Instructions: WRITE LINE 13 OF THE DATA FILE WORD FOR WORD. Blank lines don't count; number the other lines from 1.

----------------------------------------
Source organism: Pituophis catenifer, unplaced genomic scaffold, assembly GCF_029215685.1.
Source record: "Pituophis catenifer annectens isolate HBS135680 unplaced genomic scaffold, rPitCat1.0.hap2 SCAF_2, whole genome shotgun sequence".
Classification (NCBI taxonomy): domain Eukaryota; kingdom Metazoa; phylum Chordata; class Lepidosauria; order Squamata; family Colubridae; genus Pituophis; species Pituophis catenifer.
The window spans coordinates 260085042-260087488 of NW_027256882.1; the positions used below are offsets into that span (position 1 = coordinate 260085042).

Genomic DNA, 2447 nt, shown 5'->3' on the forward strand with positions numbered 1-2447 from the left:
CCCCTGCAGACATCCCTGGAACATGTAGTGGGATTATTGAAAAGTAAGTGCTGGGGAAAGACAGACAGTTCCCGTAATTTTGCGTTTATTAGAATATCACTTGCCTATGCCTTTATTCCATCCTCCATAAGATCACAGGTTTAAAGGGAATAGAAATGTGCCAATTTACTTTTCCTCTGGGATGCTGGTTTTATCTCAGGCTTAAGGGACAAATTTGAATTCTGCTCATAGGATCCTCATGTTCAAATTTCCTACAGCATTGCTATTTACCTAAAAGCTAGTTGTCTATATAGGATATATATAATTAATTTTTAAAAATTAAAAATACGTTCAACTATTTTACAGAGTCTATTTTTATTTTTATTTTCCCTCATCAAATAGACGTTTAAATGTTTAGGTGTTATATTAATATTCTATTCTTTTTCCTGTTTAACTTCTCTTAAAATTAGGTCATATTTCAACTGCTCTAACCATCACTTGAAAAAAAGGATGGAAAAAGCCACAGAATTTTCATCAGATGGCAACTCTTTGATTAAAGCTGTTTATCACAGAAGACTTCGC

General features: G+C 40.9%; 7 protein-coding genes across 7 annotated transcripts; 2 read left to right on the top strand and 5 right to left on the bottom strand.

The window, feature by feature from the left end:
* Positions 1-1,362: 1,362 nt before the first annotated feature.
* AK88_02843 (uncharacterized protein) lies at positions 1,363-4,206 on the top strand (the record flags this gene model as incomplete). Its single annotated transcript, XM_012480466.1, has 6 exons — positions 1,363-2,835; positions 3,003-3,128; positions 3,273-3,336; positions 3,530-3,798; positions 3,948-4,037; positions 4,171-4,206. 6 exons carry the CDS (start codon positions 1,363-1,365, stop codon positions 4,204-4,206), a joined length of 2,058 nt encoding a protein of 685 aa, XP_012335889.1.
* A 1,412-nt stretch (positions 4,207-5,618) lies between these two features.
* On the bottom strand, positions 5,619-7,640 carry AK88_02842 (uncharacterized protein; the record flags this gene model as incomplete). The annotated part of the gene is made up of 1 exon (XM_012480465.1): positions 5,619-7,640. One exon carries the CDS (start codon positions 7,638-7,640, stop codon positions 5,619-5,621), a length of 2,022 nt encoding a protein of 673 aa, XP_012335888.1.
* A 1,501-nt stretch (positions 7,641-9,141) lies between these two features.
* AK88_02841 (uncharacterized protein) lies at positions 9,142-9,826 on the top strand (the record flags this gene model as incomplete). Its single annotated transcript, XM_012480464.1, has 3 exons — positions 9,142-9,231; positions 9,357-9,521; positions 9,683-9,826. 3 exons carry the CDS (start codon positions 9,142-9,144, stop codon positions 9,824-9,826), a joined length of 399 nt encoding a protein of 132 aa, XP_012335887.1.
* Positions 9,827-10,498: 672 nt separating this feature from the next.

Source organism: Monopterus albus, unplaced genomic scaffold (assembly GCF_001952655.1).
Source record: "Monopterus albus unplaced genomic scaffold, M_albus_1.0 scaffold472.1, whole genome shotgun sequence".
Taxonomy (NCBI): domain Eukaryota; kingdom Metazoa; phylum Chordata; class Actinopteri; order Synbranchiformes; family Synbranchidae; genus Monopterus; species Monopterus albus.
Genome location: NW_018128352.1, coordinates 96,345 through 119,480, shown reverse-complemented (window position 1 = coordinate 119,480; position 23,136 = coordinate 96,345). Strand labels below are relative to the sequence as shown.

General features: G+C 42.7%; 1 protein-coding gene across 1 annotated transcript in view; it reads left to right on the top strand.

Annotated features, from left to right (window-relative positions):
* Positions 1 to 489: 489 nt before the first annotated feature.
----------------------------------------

* A 1,501-nt stretch (positions 7,641-9,141) lies between these two features.